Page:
Wednesday, April 04, 2007

Breath Pauses and "swa" Clauses

After I record passages for my podcasts of Old English poems at Anglo-Saxon Aloud, I go back and use Garage Band to do some quick editing. No processing, pitch-changing, etc., but I do eliminate nasty saliva noises, hard breaths, the sound of turning pages, etc. When I was editing Exodus (which, by the way, should be completely posted by Monday and on iTunes by the following day), I noticed that I almost always had to edit out a heavy breath intake right before a "swa" clause. I wonder if that is a linguistic marker of some kind and if it might be related to pointing (or lack of pointing) in the manuscript.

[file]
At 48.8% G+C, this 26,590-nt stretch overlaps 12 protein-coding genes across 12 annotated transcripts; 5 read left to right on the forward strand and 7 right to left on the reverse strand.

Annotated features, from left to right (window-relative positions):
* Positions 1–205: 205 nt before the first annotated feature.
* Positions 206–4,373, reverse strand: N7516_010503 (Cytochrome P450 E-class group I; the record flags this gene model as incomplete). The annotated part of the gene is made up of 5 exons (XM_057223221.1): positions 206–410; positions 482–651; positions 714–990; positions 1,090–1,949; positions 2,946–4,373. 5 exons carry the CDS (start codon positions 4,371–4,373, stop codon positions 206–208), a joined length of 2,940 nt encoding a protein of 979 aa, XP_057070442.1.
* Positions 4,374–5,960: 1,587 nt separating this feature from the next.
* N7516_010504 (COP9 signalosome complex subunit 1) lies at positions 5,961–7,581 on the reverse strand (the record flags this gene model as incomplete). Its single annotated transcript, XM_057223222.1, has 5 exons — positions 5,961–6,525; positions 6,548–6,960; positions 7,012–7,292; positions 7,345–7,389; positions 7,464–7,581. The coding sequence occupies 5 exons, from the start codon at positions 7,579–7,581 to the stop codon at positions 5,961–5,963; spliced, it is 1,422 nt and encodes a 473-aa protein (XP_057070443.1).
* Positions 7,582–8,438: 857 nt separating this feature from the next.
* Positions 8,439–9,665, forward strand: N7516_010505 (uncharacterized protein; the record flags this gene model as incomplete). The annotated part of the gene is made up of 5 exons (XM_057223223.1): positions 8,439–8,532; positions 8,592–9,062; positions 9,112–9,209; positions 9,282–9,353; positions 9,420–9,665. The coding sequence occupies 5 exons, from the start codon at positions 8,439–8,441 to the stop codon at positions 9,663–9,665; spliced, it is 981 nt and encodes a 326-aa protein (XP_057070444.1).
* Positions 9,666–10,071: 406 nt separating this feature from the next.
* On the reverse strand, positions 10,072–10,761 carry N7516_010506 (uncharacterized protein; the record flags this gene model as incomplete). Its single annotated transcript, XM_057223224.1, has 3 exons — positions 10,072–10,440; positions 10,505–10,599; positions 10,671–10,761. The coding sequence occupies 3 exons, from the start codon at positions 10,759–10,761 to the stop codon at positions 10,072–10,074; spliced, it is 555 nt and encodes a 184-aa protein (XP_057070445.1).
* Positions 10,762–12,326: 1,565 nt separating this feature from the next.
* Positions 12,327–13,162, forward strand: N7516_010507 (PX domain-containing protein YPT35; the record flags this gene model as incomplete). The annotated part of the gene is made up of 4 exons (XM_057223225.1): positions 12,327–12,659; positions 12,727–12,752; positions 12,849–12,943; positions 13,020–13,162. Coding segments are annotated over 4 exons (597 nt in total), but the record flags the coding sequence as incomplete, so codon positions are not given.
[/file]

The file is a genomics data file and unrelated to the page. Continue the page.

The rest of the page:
Now I am reading the poetry as prose, attempting to inflect it for the story rather than emphasizing alliteration or even the caesura (which Tolkien called a "breath-pause" in "On Translating Beowulf," which is still the easiest-to-understand treatment of basic metrics for Beowulf, and which I use for my students). I'm guessing that if I chanted or sung the Anglo-Saxon (which I did for Finnsburg in Beowulf Aloud, so you can hear my singing/chanting there if you are in need of amusement), it might be different. Still, it is an observation of possible linguistic interest that there aren't a lot of places to breathe running right up to a "swa" clause. I wonder if we should consider punctuating those clauses as starting new sentences.

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